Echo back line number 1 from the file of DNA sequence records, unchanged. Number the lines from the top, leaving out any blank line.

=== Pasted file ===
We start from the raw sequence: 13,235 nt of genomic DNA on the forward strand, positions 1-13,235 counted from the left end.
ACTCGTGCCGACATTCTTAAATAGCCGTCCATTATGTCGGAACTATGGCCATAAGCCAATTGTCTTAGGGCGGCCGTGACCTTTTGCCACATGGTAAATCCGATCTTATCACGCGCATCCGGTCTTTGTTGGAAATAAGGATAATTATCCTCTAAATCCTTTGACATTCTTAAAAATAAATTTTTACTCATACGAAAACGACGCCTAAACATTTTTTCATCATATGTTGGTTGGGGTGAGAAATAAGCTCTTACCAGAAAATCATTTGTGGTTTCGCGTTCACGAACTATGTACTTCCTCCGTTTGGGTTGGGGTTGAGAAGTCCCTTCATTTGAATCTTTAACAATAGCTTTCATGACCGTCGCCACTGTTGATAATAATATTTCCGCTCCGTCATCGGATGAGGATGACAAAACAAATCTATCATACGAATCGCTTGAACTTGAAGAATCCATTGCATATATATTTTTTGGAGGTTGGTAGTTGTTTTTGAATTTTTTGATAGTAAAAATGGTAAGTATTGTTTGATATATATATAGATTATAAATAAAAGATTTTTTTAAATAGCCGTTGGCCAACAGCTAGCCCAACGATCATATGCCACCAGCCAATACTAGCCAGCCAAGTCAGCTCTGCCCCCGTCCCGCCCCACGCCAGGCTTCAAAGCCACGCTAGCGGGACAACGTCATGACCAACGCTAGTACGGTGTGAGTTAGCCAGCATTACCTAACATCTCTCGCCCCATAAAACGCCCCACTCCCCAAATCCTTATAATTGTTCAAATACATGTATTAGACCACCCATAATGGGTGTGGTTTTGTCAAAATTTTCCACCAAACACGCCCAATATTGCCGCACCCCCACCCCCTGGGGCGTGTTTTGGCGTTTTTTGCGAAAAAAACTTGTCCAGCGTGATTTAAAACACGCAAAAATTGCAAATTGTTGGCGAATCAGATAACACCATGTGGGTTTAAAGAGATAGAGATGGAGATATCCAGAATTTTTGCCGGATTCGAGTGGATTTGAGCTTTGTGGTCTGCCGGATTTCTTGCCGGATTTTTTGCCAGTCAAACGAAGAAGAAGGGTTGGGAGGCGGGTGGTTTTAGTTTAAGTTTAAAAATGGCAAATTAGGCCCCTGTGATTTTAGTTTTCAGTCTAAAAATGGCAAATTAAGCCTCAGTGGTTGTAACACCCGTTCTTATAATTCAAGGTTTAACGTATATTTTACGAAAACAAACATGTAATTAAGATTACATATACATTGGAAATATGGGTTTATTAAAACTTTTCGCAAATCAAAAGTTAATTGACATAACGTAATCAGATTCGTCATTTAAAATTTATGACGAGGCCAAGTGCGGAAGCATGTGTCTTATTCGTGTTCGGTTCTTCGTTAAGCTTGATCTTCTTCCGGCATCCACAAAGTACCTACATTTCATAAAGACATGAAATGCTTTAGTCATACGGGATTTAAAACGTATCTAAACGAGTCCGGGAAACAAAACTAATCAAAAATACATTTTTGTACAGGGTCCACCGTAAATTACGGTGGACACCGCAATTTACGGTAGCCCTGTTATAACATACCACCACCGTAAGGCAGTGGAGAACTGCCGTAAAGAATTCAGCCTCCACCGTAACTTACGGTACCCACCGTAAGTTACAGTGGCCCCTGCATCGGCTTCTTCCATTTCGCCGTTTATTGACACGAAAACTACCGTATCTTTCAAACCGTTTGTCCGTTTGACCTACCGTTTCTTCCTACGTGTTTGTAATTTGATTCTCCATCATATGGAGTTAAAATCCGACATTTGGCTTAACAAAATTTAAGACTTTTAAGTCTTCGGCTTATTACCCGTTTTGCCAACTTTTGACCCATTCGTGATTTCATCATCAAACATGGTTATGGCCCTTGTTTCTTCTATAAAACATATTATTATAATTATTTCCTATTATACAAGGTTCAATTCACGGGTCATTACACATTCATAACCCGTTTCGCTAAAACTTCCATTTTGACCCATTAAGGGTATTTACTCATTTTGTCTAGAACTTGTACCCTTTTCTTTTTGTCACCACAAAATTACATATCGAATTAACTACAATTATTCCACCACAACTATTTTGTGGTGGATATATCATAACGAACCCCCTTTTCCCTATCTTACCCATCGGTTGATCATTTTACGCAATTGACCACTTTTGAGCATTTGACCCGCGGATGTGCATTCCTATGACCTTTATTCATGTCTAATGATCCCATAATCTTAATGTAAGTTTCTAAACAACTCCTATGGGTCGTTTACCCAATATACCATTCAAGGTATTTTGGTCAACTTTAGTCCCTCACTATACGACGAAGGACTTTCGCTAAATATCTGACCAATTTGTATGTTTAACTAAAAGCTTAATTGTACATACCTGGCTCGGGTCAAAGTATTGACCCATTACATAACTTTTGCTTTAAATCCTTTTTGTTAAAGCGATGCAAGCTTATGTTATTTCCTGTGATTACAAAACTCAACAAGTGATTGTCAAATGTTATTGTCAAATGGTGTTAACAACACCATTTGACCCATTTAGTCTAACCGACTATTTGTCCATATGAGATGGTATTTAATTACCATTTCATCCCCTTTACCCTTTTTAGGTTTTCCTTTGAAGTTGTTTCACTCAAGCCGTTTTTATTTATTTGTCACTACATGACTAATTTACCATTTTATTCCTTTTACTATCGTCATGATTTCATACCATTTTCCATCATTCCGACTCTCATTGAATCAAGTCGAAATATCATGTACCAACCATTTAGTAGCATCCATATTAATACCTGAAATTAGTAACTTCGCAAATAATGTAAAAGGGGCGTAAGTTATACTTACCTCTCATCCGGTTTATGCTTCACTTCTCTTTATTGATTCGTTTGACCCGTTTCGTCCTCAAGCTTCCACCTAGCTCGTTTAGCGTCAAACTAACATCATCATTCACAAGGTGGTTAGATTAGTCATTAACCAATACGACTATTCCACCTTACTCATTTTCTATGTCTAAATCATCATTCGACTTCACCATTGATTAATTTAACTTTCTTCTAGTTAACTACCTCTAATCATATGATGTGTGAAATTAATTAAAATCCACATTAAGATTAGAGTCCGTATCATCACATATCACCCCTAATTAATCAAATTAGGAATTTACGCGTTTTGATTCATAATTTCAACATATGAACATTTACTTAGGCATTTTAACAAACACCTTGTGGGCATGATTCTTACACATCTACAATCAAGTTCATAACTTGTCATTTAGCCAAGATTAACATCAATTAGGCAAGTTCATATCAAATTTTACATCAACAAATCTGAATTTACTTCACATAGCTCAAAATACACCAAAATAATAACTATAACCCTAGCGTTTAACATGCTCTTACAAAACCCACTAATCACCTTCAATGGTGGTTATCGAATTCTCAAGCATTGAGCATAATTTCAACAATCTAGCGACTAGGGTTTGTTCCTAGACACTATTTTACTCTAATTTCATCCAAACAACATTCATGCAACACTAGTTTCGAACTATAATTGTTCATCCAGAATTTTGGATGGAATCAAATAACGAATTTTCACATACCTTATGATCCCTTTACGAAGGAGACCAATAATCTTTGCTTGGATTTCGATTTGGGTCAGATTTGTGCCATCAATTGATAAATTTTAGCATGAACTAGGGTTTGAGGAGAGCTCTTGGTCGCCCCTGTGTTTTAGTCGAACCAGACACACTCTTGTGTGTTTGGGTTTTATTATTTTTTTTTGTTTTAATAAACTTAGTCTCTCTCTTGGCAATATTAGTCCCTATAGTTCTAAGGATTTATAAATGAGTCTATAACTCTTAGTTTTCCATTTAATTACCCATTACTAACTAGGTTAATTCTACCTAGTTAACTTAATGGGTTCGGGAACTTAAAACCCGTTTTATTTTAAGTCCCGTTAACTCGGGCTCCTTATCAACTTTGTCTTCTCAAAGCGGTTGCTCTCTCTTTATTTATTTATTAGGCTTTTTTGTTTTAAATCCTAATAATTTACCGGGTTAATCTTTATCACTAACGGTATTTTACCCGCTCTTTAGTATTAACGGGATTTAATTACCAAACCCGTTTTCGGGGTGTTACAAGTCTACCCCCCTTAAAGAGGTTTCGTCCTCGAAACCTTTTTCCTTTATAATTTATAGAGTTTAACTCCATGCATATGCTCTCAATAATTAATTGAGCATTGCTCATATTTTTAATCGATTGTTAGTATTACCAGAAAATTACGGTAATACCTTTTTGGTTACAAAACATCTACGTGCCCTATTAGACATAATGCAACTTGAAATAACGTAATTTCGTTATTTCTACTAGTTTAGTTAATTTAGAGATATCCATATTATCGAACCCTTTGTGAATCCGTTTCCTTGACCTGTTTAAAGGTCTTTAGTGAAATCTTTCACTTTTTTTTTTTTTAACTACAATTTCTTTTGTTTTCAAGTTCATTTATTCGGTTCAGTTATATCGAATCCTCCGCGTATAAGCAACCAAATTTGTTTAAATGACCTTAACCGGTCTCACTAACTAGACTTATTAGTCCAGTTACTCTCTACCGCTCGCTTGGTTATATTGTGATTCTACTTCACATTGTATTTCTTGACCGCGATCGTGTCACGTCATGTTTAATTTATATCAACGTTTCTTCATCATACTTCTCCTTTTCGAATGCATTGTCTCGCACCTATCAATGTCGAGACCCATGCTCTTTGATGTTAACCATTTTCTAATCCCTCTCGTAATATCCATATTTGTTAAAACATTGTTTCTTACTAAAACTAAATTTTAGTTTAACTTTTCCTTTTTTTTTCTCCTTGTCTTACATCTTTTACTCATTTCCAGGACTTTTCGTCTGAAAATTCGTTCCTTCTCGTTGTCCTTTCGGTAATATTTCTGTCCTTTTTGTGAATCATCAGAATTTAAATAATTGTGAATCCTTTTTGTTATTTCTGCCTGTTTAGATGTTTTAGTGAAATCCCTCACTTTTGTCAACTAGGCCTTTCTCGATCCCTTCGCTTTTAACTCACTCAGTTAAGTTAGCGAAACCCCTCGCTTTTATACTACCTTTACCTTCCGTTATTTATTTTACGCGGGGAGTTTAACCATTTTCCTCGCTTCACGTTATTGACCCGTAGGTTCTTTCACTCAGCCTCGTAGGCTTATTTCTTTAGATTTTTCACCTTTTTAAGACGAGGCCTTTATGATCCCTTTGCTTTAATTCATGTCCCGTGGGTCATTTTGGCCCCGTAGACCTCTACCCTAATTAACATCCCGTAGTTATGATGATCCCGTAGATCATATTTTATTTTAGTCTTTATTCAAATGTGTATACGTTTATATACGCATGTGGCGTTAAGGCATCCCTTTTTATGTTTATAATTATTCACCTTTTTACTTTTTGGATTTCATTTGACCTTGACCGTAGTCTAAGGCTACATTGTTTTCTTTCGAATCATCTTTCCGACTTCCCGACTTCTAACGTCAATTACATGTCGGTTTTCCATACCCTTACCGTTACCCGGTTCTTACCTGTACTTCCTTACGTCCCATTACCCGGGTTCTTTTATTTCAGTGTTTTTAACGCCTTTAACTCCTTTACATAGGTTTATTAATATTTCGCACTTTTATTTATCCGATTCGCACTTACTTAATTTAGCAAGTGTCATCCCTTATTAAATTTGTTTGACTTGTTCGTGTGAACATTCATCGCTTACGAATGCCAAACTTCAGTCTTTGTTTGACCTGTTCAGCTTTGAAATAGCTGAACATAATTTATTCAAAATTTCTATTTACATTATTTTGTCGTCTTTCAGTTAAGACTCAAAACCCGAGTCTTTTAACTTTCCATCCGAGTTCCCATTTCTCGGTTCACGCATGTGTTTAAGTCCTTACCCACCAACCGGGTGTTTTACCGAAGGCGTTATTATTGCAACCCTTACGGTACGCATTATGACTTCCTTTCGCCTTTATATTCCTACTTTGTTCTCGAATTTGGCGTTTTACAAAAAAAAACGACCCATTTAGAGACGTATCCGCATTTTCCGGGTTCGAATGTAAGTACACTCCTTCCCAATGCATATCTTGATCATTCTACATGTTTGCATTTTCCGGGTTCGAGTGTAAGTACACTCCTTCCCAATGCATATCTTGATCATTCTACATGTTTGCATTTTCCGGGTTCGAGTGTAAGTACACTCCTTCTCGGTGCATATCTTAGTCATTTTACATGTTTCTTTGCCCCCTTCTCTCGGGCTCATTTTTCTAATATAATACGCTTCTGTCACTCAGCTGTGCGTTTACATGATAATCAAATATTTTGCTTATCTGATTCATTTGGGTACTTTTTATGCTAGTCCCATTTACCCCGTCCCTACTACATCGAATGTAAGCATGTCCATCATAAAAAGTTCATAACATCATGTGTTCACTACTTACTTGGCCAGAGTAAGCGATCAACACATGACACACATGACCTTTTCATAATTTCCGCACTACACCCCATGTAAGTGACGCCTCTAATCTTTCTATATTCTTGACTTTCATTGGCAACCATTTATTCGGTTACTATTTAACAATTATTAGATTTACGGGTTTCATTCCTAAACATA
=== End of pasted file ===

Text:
We start from the raw sequence: 13,235 nt of genomic DNA on the forward strand, positions 1-13,235 counted from the left end.